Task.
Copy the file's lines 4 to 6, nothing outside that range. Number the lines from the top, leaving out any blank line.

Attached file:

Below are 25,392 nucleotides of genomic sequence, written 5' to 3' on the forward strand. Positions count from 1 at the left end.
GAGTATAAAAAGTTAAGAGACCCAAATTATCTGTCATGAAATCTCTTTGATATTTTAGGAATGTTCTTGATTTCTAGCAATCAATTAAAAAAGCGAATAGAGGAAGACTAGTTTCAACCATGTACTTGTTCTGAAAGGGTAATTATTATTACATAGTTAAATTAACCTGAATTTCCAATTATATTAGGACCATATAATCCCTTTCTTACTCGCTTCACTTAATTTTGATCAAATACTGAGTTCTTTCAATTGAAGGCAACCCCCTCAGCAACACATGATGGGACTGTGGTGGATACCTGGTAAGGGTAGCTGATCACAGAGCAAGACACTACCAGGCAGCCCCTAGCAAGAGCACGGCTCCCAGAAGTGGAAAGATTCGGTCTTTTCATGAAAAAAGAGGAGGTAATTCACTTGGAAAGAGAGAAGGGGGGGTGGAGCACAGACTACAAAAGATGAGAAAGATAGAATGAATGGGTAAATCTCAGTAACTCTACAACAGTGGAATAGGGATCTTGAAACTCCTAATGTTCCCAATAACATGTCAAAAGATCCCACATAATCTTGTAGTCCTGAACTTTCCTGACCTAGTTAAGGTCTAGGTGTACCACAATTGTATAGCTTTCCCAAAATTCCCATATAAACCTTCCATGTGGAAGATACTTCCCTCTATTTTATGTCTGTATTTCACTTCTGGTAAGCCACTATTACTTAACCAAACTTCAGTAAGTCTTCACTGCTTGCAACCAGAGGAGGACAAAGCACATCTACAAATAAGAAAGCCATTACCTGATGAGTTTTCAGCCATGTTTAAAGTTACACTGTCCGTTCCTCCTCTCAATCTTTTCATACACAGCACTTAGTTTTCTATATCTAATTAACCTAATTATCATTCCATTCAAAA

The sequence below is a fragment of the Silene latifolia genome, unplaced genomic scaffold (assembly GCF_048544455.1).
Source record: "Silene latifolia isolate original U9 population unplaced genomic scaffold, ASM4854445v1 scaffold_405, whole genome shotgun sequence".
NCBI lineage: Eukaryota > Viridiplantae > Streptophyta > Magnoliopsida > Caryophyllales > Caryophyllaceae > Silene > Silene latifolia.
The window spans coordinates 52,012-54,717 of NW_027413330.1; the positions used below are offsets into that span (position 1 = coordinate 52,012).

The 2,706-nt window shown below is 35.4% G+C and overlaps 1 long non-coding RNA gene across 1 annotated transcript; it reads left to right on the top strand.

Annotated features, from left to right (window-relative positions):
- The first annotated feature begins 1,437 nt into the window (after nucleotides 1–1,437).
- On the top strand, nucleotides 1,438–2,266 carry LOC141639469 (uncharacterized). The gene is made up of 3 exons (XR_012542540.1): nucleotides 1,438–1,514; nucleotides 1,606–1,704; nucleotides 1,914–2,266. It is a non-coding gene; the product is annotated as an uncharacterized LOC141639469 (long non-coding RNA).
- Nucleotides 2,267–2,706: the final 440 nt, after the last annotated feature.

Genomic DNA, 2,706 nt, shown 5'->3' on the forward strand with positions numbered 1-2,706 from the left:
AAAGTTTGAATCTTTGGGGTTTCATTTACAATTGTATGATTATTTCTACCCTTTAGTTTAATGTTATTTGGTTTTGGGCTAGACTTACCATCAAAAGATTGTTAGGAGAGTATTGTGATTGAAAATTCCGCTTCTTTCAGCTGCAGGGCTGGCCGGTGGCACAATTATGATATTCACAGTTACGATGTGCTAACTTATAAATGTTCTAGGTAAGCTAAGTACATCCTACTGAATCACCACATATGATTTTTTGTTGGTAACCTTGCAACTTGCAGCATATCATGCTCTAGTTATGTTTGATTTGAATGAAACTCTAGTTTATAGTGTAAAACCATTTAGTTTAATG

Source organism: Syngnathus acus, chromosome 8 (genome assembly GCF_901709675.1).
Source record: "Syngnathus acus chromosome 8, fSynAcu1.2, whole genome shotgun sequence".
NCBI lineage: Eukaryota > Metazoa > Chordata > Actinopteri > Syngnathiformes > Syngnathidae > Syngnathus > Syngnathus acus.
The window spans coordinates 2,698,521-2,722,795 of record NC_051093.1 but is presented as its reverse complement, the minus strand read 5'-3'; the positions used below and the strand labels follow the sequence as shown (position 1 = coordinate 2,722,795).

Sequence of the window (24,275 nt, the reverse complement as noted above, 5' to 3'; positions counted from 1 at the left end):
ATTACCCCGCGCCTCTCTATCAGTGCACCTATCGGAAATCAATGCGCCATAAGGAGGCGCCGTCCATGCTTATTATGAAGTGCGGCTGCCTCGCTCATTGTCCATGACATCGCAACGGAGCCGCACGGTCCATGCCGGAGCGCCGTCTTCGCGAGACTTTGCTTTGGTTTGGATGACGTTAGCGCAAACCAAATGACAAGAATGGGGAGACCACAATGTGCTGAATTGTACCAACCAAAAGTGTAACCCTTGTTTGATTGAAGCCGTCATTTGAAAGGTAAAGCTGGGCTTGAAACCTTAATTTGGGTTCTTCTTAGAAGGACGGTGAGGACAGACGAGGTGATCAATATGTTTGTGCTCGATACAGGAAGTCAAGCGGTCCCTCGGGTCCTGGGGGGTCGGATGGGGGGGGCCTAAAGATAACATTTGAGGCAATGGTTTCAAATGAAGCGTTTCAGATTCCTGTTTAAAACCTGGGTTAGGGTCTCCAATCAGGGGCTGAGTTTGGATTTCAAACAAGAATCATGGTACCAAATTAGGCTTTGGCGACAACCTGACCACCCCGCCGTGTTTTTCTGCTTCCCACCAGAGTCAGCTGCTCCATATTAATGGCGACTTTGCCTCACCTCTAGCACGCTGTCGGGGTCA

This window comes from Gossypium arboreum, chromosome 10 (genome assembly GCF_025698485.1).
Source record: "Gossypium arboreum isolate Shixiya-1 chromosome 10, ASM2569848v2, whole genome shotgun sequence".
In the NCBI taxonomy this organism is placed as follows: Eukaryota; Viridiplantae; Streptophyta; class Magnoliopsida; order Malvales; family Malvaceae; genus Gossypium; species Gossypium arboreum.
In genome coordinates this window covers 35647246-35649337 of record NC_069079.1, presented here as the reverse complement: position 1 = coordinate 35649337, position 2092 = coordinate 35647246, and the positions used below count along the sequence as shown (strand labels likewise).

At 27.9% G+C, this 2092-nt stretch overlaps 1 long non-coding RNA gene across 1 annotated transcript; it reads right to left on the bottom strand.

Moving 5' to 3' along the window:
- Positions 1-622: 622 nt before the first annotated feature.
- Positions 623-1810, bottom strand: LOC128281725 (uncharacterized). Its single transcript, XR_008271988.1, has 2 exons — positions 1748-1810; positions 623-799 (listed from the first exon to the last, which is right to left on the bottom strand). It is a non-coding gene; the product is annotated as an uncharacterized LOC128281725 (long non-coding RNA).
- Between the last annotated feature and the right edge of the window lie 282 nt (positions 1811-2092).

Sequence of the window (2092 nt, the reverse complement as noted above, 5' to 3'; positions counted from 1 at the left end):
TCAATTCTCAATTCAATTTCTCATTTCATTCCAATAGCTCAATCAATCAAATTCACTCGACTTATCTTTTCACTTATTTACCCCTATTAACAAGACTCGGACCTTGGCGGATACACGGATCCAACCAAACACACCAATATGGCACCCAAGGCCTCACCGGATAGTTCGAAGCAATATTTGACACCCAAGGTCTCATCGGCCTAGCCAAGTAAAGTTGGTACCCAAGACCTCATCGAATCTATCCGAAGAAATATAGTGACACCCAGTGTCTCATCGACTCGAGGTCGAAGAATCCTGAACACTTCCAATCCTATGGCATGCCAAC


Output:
Source record: "Silene latifolia isolate original U9 population unplaced genomic scaffold, ASM4854445v1 scaffold_405, whole genome shotgun sequence".
NCBI lineage: Eukaryota > Viridiplantae > Streptophyta > Magnoliopsida > Caryophyllales > Caryophyllaceae > Silene > Silene latifolia.
The window spans coordinates 52,012-54,717 of NW_027413330.1; the positions used below are offsets into that span (position 1 = coordinate 52,012).